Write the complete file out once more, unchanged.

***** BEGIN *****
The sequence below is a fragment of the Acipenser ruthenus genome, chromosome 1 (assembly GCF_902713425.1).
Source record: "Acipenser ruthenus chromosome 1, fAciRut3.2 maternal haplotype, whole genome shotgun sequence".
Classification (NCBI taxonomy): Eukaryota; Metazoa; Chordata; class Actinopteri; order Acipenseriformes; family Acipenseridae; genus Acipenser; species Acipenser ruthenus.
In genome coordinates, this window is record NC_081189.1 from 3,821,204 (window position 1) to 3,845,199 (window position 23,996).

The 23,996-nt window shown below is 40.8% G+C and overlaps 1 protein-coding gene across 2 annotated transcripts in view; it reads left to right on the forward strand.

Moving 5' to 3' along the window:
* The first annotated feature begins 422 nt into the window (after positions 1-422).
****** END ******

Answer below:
The sequence below is a fragment of the Acipenser ruthenus genome, chromosome 1 (assembly GCF_902713425.1).
Source record: "Acipenser ruthenus chromosome 1, fAciRut3.2 maternal haplotype, whole genome shotgun sequence".
Classification (NCBI taxonomy): Eukaryota; Metazoa; Chordata; class Actinopteri; order Acipenseriformes; family Acipenseridae; genus Acipenser; species Acipenser ruthenus.
In genome coordinates, this window is record NC_081189.1 from 3,821,204 (window position 1) to 3,845,199 (window position 23,996).

The 23,996-nt window shown below is 40.8% G+C and overlaps 1 protein-coding gene across 2 annotated transcripts in view; it reads left to right on the forward strand.

Moving 5' to 3' along the window:
* The first annotated feature begins 422 nt into the window (after positions 1-422).